Christopher Brix

Computer Science Master Student at RWTH Aachen University, Germany

Hello! I'm a computer science student with a focus on machine learning. As a student research assistant, I've gained experience in machine translation research using neural networks. So far, I've been first-author of one paper for ACL, and co-authored 3 additional publications. After doing a research internship at Google, I am currently pursuing a PhD at the RWTH Aachen University, focusing on proving networks robust against adversarial examples.

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Latest publications:

Two-Way Neural Machine Translation: A Proof of Concept for Bidirectional Translation Modeling using a Two-Dimensional Grid, published in the IEEE Spoken Language Technology Workshop 2021

Debona: Decoupled Boundary Network Analysis for Tighter Bounds and Faster Adversarial Robustness Proofs, unpublished


  • 2021-2025

    Ph.D. Computer Science, RWTH Aachen University, Germany

    For my Ph.D. thesis, I will investigate approaches that allow to generate mathematical proofs for properties of neural network, such as the robustness against adversarial attacks.

  • 2018-2020

    M.Sc. Computer Science, RWTH Aachen University, Germany

    I've continued to work as a student research assistant, co-authoring two publications. In my master thesis, I proposed and evaluated a new technique to prove the non-existance of adversarial examples in neural networks, using an improved version of symbolic propagation. It was graded 1.0. Final overall grade: 1.5

  • 2014-2018

    B.Sc. Computer Science, RWTH Aachen University, Germany

    Early on, I decided to specialize in machine learning, and attended several lectures and seminars on this topic. I also started to work as a student research assistant at our local chair for natural language processing. My bachelor thesis "Extension of the Attention Mechanism in Neural Machine Translation" dealt with the application of two-dimensional LSTM cells that could replace the attention mechanism in neural machine translation. It was graded 1.2. Final overall grade: 1.6

  • 2006-2014

    Konrad-Heresbach-Gymnasium Mettmann, Germany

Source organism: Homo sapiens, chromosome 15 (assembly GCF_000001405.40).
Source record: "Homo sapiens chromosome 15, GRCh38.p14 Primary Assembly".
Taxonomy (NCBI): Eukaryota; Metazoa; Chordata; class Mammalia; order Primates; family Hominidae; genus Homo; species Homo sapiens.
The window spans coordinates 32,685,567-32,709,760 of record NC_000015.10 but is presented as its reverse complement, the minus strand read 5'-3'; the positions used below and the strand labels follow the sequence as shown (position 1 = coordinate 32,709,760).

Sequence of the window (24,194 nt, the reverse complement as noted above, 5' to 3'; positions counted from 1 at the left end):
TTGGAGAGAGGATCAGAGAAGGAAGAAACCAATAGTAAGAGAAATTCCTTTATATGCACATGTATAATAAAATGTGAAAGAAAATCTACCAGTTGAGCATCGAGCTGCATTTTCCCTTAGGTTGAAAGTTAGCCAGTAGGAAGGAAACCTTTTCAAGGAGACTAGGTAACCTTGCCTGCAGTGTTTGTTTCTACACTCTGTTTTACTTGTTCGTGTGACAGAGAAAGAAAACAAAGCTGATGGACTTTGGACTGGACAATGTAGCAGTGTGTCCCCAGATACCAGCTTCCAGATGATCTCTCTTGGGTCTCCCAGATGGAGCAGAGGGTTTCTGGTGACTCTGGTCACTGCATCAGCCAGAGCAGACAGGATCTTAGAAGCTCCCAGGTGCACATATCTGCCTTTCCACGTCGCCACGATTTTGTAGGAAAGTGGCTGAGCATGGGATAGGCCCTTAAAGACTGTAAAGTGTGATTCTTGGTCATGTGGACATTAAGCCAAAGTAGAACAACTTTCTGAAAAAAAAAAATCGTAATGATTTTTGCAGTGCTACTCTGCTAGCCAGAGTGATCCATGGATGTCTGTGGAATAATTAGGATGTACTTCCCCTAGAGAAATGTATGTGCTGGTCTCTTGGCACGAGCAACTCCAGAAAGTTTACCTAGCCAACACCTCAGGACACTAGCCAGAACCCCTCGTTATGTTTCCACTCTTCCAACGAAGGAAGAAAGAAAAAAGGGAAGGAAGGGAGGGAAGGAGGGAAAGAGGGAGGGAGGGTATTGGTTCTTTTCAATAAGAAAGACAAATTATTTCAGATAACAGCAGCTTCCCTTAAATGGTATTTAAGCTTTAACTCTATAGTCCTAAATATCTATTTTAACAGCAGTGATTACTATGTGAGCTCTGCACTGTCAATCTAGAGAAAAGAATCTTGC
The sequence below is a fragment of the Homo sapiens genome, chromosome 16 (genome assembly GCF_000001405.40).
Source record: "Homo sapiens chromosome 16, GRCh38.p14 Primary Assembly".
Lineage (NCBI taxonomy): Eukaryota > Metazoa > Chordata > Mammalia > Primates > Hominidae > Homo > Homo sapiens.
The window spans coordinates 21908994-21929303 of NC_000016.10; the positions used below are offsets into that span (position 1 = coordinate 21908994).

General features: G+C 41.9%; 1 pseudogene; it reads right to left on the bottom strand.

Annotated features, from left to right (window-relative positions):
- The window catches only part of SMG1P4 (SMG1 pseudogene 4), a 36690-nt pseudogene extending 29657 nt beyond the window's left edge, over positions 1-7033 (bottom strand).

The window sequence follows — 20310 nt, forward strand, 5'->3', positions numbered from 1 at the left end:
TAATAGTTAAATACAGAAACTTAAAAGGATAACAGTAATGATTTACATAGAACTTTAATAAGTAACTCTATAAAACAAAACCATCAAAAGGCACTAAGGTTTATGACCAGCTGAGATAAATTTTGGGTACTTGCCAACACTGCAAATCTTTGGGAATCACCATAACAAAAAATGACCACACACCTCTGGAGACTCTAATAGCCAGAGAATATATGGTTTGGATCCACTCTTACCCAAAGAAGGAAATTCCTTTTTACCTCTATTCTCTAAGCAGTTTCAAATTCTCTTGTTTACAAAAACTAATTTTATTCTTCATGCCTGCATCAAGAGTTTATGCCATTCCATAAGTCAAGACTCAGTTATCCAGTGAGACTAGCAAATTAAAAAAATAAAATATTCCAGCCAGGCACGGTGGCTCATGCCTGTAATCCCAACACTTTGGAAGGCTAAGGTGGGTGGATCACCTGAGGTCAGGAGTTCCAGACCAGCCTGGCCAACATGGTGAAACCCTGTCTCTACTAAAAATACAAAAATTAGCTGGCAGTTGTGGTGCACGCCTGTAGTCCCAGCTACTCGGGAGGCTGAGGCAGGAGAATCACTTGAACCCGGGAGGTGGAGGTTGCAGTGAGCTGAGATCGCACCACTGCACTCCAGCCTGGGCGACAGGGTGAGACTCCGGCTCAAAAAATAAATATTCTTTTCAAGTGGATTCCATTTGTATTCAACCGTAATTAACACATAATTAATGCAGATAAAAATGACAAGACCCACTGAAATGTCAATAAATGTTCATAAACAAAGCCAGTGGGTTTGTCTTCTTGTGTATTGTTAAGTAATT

In high school, I've focussed on math, chemistry and computer science. As an additional project, I've teamed up with 2 friends and programmed an online browser-based economics simulation. In my free time, I became a tutor and mediator for younger students. Final grade: 1.0

Source: Peter Winandy


Two-Way Neural Machine Translation: A Proof of Concept for Bidirectional Translation Modeling using a Two-Dimensional Grid

P. Bahar, C. Brix, H. Ney. IEEE Spoken Language Technology Workshop 2021

Based upon our previous work on two-dimensional LSTMs in machine translation, we investigate a new architecture that allows to translate in both directions for a given language pair. As opposed to other multilingual setups, the translation direction is defined by the network architecture itself, instead of relying on additional tokens that indicate the translation direction.

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Debona: Decoupled Boundary Network Analysis for Tighter Bounds and Faster Adversarial Robustness Proofs

C. Brix, T. Noll. Unpublished

The summarised results of my master thesis, which provided an improvement for the computation of mathematical guarantees about the correctness of neural networks in the face of adversarial manipulation of the input. We provide a detailed comparison between our baseline "Neurify" and the new open source software toolkit "Debona" (total runtime reduction: 94%).